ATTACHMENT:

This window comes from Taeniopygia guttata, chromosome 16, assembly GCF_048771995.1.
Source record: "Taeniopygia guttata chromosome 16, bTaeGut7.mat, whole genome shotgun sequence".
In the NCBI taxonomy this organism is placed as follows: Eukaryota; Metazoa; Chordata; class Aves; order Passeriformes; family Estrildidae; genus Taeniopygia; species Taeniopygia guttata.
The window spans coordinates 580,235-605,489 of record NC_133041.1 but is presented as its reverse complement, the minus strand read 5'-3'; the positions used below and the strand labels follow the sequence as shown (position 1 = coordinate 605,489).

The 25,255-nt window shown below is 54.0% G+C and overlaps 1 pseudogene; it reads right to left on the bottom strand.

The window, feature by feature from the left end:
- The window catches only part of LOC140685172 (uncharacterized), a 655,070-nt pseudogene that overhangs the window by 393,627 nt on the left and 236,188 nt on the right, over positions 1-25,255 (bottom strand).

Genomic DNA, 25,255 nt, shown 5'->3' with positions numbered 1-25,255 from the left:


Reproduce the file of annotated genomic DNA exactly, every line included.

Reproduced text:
This window comes from Taeniopygia guttata, chromosome 16, assembly GCF_048771995.1.
Source record: "Taeniopygia guttata chromosome 16, bTaeGut7.mat, whole genome shotgun sequence".
In the NCBI taxonomy this organism is placed as follows: Eukaryota; Metazoa; Chordata; class Aves; order Passeriformes; family Estrildidae; genus Taeniopygia; species Taeniopygia guttata.
The window spans coordinates 580,235-605,489 of record NC_133041.1 but is presented as its reverse complement, the minus strand read 5'-3'; the positions used below and the strand labels follow the sequence as shown (position 1 = coordinate 605,489).

The 25,255-nt window shown below is 54.0% G+C and overlaps 1 pseudogene; it reads right to left on the bottom strand.

The window, feature by feature from the left end:
- The window catches only part of LOC140685172 (uncharacterized), a 655,070-nt pseudogene that overhangs the window by 393,627 nt on the left and 236,188 nt on the right, over positions 1-25,255 (bottom strand).

Genomic DNA, 25,255 nt, shown 5'->3' with positions numbered 1-25,255 from the left: